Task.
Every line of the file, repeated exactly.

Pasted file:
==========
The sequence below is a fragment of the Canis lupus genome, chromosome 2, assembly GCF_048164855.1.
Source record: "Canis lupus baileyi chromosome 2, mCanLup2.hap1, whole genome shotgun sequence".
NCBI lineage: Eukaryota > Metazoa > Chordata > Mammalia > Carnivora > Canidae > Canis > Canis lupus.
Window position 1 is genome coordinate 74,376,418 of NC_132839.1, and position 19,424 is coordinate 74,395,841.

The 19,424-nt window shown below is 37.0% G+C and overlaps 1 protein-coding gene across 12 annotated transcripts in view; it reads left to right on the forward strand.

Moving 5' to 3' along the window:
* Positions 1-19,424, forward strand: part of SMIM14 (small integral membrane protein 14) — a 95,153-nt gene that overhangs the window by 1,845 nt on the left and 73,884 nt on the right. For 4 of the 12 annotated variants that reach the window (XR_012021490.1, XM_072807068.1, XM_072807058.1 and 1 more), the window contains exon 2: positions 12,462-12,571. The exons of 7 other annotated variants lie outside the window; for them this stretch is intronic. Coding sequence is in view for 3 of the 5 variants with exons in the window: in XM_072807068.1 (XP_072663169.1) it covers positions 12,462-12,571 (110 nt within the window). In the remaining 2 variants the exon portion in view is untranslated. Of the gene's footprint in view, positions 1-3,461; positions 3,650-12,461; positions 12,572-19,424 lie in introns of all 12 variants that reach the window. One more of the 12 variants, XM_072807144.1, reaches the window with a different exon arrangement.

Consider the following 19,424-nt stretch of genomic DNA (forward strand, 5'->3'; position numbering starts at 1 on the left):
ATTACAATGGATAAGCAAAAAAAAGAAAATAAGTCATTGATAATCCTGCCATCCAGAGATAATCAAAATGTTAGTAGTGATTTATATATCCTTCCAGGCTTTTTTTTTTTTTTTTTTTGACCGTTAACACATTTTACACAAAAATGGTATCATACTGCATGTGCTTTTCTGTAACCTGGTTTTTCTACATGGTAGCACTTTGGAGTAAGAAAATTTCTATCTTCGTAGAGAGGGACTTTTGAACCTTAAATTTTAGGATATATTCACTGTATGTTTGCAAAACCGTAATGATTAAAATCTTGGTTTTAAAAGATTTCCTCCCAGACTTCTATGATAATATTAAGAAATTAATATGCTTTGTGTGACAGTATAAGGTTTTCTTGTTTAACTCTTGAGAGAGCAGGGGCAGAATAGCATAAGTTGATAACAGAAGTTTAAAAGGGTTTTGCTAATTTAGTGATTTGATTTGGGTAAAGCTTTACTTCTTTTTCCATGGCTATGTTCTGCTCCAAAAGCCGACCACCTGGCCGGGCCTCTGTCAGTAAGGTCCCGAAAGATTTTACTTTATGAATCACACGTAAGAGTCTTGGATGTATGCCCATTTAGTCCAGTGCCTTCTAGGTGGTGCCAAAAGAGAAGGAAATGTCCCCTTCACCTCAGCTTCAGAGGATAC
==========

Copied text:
The sequence below is a fragment of the Canis lupus genome, chromosome 2, assembly GCF_048164855.1.
Source record: "Canis lupus baileyi chromosome 2, mCanLup2.hap1, whole genome shotgun sequence".
NCBI lineage: Eukaryota > Metazoa > Chordata > Mammalia > Carnivora > Canidae > Canis > Canis lupus.
Window position 1 is genome coordinate 74,376,418 of NC_132839.1, and position 19,424 is coordinate 74,395,841.

The 19,424-nt window shown below is 37.0% G+C and overlaps 1 protein-coding gene across 12 annotated transcripts in view; it reads left to right on the forward strand.

Moving 5' to 3' along the window:
* Positions 1-19,424, forward strand: part of SMIM14 (small integral membrane protein 14) — a 95,153-nt gene that overhangs the window by 1,845 nt on the left and 73,884 nt on the right. For 4 of the 12 annotated variants that reach the window (XR_012021490.1, XM_072807068.1, XM_072807058.1 and 1 more), the window contains exon 2: positions 12,462-12,571. The exons of 7 other annotated variants lie outside the window; for them this stretch is intronic. Coding sequence is in view for 3 of the 5 variants with exons in the window: in XM_072807068.1 (XP_072663169.1) it covers positions 12,462-12,571 (110 nt within the window). In the remaining 2 variants the exon portion in view is untranslated. Of the gene's footprint in view, positions 1-3,461; positions 3,650-12,461; positions 12,572-19,424 lie in introns of all 12 variants that reach the window. One more of the 12 variants, XM_072807144.1, reaches the window with a different exon arrangement.

Consider the following 19,424-nt stretch of genomic DNA (forward strand, 5'->3'; position numbering starts at 1 on the left):
ATTACAATGGATAAGCAAAAAAAAGAAAATAAGTCATTGATAATCCTGCCATCCAGAGATAATCAAAATGTTAGTAGTGATTTATATATCCTTCCAGGCTTTTTTTTTTTTTTTTTTTGACCGTTAACACATTTTACACAAAAATGGTATCATACTGCATGTGCTTTTCTGTAACCTGGTTTTTCTACATGGTAGCACTTTGGAGTAAGAAAATTTCTATCTTCGTAGAGAGGGACTTTTGAACCTTAAATTTTAGGATATATTCACTGTATGTTTGCAAAACCGTAATGATTAAAATCTTGGTTTTAAAAGATTTCCTCCCAGACTTCTATGATAATATTAAGAAATTAATATGCTTTGTGTGACAGTATAAGGTTTTCTTGTTTAACTCTTGAGAGAGCAGGGGCAGAATAGCATAAGTTGATAACAGAAGTTTAAAAGGGTTTTGCTAATTTAGTGATTTGATTTGGGTAAAGCTTTACTTCTTTTTCCATGGCTATGTTCTGCTCCAAAAGCCGACCACCTGGCCGGGCCTCTGTCAGTAAGGTCCCGAAAGATTTTACTTTATGAATCACACGTAAGAGTCTTGGATGTATGCCCATTTAGTCCAGTGCCTTCTAGGTGGTGCCAAAAGAGAAGGAAATGTCCCCTTCACCTCAGCTTCAGAGGATAC